Alibi Flashback: Captain Opinion, the Alibi’s most hated columnist

V.4 No.44 • July 4-10, 1996
V.4 No.44 • July 4-10, 1996
Back in the ’90s the Alibi ran an infamously popular column written by a mysterious figure known only as Captain Opinion. Letters from our flabbergasted readers rained in expressing outrage at the Captain’s stance on everything from eating the homeless to hatred of bass fisherman. Much of it seemed tongue-in-cheek to the newspaper staff, yet our letters section sputtered with indignant rage and death threats. Hence, the captain’s identity remained a closely held secret for safety reasons. Next week, in our 20th Anniversary Issue, a clever reader may be able to glean the identity of the Alibi’s most hated columnist. Then again, maybe not.

Pennies for Politicos

by Captain Opinion

Got a traffic ticket that you just beat in court? Or how about a DWI or parking tickets that were tossed out?

If you worked up any legal bills defending yourself against the charges, send them to Gene Gilbert, Al Valdez, Ken Sanchez and Les Houston.

Those men are the four Bernalillo County Commissioners who recently approved a law that would let the county—meaning you—pay the legal bills of public officials who are accused of crimes while acting in their official capacity as public officials but who were acquitted at trial.

The legislation was aimed specifically at paying off the legal bills of former County Treasurer Patrick Padilla, who was indicted for misusing public money and other charges in a public money investment fiasco his office was involved in.

A jury acquitted Padilla, and now Gilbert and the others (Commissioner Barbara Seward voted against the legislation) want you to pay Padilla’s legal fees.

The public reasoning behind the move is that we must protect elected and public officials whom we ask to serve from bogus or trumped up charges or something like that.

It’s a crock. There are all kinds of problems with this move.

First, not too long ago, Gilbert worked as Padilla’s lawyer in a bankruptcy case where Padilla lost a South Valley car wash he owned. The legal fee bill was sponsored by Gilbert. I guess it’s no longer a conflict of interest to shape legislation that could financially benefit people who you’ve worked for. Has anybody asked Gilbert if Padilla owes him any money for the bankruptcy work?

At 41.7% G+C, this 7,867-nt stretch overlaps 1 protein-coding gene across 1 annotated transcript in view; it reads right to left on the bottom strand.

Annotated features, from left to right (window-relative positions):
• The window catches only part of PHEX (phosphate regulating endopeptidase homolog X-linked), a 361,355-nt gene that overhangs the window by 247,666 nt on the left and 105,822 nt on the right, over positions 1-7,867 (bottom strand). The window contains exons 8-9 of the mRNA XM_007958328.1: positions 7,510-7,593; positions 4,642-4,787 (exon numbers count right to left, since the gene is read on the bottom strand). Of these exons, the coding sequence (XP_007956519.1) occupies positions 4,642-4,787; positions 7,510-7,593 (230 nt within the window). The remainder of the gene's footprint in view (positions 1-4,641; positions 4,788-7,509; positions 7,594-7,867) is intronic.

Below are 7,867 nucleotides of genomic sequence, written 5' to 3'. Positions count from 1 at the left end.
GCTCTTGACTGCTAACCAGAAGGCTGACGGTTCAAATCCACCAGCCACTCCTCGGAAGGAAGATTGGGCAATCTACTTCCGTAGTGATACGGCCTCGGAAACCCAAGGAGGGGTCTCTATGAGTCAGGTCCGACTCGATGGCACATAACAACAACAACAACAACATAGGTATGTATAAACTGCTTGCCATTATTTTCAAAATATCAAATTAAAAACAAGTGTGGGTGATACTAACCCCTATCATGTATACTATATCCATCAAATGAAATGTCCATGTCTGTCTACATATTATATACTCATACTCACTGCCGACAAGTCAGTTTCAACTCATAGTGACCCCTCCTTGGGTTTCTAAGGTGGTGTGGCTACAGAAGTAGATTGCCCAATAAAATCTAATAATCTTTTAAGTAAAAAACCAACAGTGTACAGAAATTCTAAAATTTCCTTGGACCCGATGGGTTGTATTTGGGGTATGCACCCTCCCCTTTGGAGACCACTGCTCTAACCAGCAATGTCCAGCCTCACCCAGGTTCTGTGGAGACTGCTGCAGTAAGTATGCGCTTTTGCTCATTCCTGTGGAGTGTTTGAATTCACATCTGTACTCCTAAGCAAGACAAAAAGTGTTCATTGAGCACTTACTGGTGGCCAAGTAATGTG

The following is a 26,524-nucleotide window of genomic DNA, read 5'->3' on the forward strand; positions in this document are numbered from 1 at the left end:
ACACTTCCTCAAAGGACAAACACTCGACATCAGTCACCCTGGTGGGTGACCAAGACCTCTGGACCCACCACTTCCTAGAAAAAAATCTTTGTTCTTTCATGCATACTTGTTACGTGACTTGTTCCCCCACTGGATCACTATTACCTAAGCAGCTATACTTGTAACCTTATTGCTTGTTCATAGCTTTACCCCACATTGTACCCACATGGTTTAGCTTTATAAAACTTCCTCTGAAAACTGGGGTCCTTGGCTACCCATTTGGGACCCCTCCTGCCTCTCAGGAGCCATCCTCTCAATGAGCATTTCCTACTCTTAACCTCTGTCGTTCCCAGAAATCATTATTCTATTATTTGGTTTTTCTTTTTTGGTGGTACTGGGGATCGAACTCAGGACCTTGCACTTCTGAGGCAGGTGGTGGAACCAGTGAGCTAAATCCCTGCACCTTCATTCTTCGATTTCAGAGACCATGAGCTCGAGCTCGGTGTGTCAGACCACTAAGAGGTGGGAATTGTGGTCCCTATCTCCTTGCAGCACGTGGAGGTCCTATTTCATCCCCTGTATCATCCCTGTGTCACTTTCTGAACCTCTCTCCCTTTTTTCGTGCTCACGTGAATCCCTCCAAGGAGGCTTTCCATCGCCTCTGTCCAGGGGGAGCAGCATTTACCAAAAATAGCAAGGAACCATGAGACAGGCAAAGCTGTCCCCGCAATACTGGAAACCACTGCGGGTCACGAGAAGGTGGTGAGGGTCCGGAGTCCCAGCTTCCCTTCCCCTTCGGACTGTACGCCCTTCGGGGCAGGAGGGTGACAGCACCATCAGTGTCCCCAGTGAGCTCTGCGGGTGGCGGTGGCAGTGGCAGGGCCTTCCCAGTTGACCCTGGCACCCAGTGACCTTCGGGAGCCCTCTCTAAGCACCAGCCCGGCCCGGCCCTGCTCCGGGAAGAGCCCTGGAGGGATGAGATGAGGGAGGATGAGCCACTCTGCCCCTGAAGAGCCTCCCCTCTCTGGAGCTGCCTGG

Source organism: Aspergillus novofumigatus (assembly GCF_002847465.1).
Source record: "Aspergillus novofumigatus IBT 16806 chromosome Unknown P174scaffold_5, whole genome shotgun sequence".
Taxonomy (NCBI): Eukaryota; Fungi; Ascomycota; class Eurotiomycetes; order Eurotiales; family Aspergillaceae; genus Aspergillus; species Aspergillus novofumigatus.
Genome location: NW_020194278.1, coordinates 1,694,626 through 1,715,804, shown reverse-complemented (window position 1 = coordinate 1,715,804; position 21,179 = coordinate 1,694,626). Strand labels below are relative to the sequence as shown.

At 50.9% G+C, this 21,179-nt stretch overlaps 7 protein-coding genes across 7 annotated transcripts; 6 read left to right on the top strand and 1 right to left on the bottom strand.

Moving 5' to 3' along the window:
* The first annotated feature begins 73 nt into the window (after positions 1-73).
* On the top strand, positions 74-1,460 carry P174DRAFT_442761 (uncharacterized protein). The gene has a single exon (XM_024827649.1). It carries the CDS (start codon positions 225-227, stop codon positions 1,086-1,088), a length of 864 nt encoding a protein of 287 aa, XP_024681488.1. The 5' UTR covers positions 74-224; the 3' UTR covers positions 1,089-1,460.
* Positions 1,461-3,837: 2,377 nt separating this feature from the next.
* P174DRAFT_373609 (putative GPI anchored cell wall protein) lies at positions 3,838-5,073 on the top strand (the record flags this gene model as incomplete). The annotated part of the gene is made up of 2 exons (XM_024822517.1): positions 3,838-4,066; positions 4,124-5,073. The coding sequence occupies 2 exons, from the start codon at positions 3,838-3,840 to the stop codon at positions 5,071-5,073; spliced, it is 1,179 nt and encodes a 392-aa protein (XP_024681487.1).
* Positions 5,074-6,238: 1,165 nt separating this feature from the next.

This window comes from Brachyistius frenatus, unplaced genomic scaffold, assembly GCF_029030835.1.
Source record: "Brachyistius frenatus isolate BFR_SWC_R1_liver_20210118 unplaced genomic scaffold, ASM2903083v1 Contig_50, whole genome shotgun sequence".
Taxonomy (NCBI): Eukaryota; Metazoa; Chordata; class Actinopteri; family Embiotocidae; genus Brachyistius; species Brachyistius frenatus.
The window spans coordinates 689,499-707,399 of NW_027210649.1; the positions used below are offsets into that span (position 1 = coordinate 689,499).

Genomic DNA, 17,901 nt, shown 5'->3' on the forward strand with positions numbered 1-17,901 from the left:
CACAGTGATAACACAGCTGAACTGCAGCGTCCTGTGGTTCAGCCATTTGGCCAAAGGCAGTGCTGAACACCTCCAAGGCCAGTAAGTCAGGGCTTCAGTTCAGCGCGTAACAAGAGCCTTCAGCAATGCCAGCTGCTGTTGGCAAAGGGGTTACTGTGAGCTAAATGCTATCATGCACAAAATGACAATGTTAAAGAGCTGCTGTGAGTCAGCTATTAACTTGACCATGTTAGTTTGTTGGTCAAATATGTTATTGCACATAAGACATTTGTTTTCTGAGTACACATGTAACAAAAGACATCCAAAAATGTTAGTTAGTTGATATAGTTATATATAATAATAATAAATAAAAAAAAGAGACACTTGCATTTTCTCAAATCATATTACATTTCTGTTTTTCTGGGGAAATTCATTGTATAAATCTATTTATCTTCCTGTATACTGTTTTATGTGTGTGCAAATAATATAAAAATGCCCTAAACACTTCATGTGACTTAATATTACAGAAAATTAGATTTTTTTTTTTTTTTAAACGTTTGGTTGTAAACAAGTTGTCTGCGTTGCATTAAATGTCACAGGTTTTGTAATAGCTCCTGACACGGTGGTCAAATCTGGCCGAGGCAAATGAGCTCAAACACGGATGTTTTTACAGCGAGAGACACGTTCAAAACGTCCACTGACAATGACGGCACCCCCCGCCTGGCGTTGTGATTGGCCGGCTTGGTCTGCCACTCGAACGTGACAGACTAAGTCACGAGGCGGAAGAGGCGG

Second, it wasn’t the state or an evil prosecutor or even Bernalillo County that went after Padilla on criminal charges. A grand jury was plunked down in the courthouse as the result of a citizens petition for an investigation into Padilla’s office.

Third, Gilbert now apparently has second thoughts about the legislation since it can also lead to the payment of legal fees for former Bounty Sheriff Ray Gallagher, who was also charged with crimes and not convicted.

And finally, the line about we the people asking, perhaps begging, politicians to serve us is one of the stupidest things I’ve heard in a while. It’s not as if we drag these people out of their beds in the middle of the night and demand they run for office. It’s the other way around. They’re the ones who plunk down 50 bucks or whatever it is and collect a few thousand petition signatures to get on the ballot and run.

Hang around on filing day, and you’ll see the candidates—a huge group of arrogant airheads, pompous buffoons, hangers on, incompetents, misfits and mental wretches in need of a quick fix of publicity or public money, primping and preening and strutting and telling dumb jokes.

So when you hear that we must protect these people because we demand their services, don’t believe it. It’s a self-serving line.

I have a suggestion, though, for Gilbert, Valdez, Sanchez and Houston. If you guys feel so strongly that Padilla’s legal fees should be paid, pay them yourselves. You each make about $19,000 a year as county commissioners. Between the four of you, that’s $76,000, more than enough to pay Padilla’s legal fees. And you’ll have enough money left over to throw a party and congratulate yourselves on being such good, responsible citizens.

I would think that as bold, innovative, concerned leaders, you would lead by example and do it yourselves. But since that’s not going to happen, I encourage everyone who has gotten a ticket while driving to work and beaten it to send your legal bills to Gilbert and the gang. After all, by going to work, you’re acting in your official capacity as taxpayers. You’re making money so the government can take it.

I occasionally dig in my pocket and give loose change to bums. A quarter is about all it’ll cost the average taxpayer to pay Padilla’s legal fees. Not much, I suppose.

But I’d rather give the quarter to a wino. They’ve got a better use for it.